THE INDEPENDENCE ILLUSION Radical Bleeding Heart image


Human beings are the most interdependent of all creatures. We are more interdependent than ants or bees, for while the social insects are dependent on the other members of their family, we are dependent on all the members of our species, all over the globe.

That is the source of our strength. It is why we dominate the earth.

Individually we are the most pathetically weak and helpless of creatures; collectively we have become one of the most powerful forces in the universe. But we love to indulge in fantasies of independence. In those fantasies we appropriate the collective strength and wisdom gathered by the human race over millennia and claim it for ourselves alone. That is the archetypal theme of “island castaway” fiction. We love Robinson Caruso stories through which we vicariously survive and then thrive, all alone, with nothing but our wits and wisdom and whatever resources nature happens to provide. But such apparent independence depends on the knowledge of the world around us, a knowledge acquired bit by bit and accumulated gradually by untold numbers of those who have gone before us. It is the gift of our forebears.

Despite such fantasies, few of us would really have ready access to that gift were we actually to be stranded alone on a desert island. Our dependence on others is more obvious and undeniable. We are totally surrounded by and utterly at the mercy of a network of things and services provided by others that we would be absolutely incapable of reproducing on our own.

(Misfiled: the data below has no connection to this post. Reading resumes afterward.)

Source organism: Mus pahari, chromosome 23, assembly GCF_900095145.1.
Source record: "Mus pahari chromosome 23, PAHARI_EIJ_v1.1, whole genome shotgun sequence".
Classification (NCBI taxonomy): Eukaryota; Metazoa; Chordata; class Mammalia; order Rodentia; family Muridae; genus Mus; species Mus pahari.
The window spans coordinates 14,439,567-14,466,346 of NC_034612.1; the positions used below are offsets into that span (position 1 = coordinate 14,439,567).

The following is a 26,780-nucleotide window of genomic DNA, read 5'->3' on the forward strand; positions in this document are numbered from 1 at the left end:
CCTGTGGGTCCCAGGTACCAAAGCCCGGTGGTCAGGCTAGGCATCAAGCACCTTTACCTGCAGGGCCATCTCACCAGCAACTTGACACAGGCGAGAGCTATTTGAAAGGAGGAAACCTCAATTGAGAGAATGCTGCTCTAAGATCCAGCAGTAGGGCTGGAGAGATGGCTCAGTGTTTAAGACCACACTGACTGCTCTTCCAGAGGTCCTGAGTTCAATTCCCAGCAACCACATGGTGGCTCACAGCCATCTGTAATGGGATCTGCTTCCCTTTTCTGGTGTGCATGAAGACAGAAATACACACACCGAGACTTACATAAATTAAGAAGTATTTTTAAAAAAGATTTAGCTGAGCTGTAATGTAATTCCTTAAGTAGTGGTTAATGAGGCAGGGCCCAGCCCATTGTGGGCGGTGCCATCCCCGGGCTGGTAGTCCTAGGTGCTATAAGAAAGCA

Could you build your own house? Your own car? Your watch, radio, television? And even if you could, would you not need parts supplied by someone else? The richer we are, the more dependent on others we become. The vast wealth of the modern world is a result of an enormous, incomprehensibly complex global network of dependence.

Our dependence on one another is utterly inescapable. Perhaps you feel that does not seem right, somehow. Surely it is not meaningless to strive for independence. If interdependence is inevitable, does it mean that when people strive for independence or struggle to avoid dependence they are deluded? That they are all essentially and unavoidably slaves? Not at all. They have simply given the wrong name to what they seek.